(a) at least one stepped diffractive surface which comprises N concentric planar zones orthogonal to the system's optical axis which define a base curve, said stepped diffractive surface having a clear aperture and a sag which changes monotonically from the optical axis to the clear aperture, i.e., the sag changes monotonically with zone number;
(b) at least one optical surface which (i) is not a stepped diffractive surface and (ii) has a non-zero optical power; and
(c) a housing which supports the at least one stepped diffractive surface and the at least one optical surface;
wherein the at least one stepped diffractive surface compensates for changes in the at least one optical surface and/or the housing as a result of changes in the system's operating temperature.
In certain embodiments, the zones satisfy some or all of the following relationships:
The compensation provided by the stepped diffractive surface will in general reduce variation in one or more specified optical properties of the optical system, e.g., image location in those cases where the optical system forms an image of an object, output power in those cases where the optical system is an optical source, focal length, magnification, etc., as a result of a change in the system's operating temperature. Preferably, the compensation will hold the one or more specified optical properties substantially constant to a desired extent for all operating temperatures within the range of temperatures for at least one operating wavelength, e.g., λ0. Alternatively, the compensation can result in a variation in an optical property in a desired manner, e.g., a substantially linear variation with temperature for an optical system which is designed to sense temperature.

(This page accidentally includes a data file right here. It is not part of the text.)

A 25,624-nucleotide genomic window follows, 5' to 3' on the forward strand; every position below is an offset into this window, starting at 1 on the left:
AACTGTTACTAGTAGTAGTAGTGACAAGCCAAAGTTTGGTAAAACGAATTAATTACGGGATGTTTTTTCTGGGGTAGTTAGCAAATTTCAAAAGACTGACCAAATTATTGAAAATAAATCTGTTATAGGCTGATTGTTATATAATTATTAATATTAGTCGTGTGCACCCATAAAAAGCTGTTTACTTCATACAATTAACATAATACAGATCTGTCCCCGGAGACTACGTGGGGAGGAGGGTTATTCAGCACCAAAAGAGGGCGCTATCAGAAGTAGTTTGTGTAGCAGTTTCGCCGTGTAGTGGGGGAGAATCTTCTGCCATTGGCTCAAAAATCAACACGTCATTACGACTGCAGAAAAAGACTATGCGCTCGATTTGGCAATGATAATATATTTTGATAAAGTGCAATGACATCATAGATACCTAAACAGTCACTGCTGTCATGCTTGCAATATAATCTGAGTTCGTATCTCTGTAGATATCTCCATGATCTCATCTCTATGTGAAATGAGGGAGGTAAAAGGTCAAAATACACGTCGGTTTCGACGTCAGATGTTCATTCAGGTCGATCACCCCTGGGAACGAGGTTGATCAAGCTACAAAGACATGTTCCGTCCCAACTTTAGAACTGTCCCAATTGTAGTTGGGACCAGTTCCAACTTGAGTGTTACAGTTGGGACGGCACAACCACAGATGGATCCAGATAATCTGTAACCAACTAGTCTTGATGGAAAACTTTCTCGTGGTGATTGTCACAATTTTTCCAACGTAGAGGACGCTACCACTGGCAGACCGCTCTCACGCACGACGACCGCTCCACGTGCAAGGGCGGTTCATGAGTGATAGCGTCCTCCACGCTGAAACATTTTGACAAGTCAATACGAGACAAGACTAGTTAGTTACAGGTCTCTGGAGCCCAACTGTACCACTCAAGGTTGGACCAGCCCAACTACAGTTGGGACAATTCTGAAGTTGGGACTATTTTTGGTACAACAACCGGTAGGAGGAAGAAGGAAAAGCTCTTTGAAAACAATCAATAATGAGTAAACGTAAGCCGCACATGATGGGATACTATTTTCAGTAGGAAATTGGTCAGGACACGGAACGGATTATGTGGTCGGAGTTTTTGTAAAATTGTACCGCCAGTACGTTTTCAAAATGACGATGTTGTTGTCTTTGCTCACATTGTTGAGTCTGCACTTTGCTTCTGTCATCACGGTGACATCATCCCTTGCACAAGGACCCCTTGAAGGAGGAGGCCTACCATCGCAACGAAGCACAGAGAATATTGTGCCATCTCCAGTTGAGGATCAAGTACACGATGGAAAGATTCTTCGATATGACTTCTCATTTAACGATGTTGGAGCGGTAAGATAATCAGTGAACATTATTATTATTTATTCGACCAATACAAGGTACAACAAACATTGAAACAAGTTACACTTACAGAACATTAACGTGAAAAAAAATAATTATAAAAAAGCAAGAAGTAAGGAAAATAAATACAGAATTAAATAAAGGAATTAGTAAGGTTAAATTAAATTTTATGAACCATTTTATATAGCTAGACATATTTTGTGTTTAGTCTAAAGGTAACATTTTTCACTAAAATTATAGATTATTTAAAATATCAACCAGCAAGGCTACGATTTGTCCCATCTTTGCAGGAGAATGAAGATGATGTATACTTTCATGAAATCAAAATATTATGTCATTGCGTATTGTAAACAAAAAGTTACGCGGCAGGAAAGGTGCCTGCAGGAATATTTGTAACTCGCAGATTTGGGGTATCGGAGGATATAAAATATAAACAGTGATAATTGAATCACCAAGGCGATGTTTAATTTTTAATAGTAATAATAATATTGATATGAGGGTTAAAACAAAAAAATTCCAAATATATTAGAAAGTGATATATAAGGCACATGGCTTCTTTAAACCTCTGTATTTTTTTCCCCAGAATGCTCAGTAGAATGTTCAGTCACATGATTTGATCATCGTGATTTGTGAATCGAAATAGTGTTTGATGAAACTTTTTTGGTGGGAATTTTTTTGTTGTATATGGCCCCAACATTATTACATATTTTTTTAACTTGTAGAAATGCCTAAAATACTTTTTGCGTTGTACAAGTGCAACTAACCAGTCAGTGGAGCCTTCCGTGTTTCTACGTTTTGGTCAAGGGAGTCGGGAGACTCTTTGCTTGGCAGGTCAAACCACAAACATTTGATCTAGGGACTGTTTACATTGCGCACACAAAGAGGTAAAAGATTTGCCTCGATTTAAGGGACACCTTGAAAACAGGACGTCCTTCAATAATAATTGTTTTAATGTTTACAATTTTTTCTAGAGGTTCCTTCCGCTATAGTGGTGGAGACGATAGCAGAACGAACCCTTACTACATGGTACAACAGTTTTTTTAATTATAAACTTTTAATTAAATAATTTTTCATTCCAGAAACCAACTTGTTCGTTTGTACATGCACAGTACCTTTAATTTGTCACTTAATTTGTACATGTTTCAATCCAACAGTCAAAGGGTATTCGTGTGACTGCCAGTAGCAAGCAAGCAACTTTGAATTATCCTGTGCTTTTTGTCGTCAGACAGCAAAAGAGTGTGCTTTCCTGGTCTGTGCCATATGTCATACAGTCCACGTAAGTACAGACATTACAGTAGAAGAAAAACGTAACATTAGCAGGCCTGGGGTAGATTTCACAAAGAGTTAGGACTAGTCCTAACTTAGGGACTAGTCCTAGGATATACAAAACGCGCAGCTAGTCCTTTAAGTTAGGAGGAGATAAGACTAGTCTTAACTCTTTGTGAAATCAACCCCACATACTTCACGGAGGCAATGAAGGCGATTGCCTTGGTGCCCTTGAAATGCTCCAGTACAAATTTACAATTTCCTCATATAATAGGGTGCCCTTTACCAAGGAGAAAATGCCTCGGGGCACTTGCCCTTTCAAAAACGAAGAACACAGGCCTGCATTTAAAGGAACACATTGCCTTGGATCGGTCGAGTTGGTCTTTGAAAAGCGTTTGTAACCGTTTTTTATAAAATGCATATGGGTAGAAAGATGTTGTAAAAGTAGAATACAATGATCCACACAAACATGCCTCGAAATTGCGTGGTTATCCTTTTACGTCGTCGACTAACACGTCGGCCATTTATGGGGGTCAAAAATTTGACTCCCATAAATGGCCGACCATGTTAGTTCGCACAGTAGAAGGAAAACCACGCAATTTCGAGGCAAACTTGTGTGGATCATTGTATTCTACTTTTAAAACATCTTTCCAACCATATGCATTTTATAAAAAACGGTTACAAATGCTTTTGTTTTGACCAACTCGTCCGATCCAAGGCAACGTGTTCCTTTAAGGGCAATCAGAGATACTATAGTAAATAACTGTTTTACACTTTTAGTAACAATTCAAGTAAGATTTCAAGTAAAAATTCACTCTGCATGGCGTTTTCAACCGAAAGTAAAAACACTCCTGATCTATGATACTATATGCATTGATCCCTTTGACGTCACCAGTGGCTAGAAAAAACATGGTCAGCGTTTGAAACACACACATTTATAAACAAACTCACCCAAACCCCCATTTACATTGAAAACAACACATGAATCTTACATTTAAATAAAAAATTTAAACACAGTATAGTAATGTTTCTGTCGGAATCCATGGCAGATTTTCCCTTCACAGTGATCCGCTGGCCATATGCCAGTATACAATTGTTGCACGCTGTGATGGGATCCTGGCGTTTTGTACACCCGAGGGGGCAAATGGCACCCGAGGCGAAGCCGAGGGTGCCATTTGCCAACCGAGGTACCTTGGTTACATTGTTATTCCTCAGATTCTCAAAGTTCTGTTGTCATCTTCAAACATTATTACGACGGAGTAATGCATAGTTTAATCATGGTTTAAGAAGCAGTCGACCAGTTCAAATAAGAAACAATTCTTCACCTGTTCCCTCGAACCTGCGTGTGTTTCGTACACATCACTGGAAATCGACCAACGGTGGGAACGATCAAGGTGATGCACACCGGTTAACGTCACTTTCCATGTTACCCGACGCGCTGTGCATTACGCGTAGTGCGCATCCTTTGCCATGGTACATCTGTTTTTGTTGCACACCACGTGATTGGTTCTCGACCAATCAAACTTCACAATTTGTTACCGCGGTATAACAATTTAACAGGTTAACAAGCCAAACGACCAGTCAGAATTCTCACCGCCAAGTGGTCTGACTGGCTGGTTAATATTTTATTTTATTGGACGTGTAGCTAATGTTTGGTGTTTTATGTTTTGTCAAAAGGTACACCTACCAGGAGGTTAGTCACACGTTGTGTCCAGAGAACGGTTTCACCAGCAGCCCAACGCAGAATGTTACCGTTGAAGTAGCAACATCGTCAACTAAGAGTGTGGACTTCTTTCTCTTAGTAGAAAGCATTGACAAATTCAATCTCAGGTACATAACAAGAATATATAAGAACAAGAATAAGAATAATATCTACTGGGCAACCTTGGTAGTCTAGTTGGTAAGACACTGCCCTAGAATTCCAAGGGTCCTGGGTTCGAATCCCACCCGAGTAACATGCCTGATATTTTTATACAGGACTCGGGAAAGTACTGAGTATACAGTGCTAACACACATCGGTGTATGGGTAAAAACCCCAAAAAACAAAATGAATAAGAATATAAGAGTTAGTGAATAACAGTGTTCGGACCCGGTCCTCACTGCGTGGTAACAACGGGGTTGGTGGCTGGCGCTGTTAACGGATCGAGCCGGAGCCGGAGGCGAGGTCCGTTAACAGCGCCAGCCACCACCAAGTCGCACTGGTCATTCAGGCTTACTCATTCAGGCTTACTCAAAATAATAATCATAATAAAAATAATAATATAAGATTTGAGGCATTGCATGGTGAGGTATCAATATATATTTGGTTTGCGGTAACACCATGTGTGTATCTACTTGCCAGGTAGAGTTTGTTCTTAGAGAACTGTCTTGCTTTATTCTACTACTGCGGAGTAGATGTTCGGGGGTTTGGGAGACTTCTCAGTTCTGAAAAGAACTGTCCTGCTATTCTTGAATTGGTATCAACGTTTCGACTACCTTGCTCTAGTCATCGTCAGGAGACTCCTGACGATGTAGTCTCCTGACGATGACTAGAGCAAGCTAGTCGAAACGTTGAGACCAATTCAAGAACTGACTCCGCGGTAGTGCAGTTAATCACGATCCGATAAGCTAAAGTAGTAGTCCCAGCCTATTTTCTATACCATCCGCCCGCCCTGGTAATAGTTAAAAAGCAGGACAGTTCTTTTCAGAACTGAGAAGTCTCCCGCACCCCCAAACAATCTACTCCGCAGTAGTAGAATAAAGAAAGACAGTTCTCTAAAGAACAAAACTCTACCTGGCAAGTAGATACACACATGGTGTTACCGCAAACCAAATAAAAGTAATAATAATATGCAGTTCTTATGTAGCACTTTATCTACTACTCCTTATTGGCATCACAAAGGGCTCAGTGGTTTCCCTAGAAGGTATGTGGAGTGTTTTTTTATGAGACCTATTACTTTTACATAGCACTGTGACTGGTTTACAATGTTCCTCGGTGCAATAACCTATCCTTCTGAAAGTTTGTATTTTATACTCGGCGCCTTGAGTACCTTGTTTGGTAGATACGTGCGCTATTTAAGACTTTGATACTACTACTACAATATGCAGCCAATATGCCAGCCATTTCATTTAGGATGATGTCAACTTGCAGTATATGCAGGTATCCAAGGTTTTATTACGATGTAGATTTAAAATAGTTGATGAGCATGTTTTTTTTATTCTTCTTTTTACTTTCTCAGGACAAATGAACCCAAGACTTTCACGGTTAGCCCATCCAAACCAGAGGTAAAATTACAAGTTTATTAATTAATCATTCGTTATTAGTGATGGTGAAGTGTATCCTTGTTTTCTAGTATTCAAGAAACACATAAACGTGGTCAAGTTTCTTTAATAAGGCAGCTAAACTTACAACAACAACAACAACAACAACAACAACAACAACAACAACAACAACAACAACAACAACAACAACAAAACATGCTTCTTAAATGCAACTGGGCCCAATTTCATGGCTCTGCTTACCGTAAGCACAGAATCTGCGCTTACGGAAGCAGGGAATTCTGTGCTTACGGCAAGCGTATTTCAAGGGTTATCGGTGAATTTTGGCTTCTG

The degree of constancy which the compensation needs to achieve will, of course, depend upon the particular application of the optical system, e.g., on the specifications which have been established for the system. As known in the art, the effect of temperature on refractive index is nonlinear. For optical materials with well defined and consistent properties, such as optical glasses, the change in refractive index with temperature dn/dT can usually be approximated by a constant over a temperature range of, for example, 20° C. For a wider temperature range, the ability to control the change in the system's optical properties with a change in temperature will be reduced, with the magnitude of the uncontrolled residual being a function of the temperature range and the working wavelength, and usually being small. For materials such as plastics, an additional consideration is the ability to control the refractive index of the plastic material through the manufacturing process and during use of the system. For example, the refractive index can differ between different batches of raw material and can change as a result of moisture absorption. Based on considerations of this type, persons skilled in the art will know the level of constancy which can be achieved and is desired for particular applications of the invention.
It should be noted that the “operating temperature” of the optical system need not constitute a single temperature, but rather can comprise different temperatures for different parts of the system, with those different temperatures undergoing the same or different changes as a result of changes in the environment in which the optical system is used and/or internal heat generated by or within the system.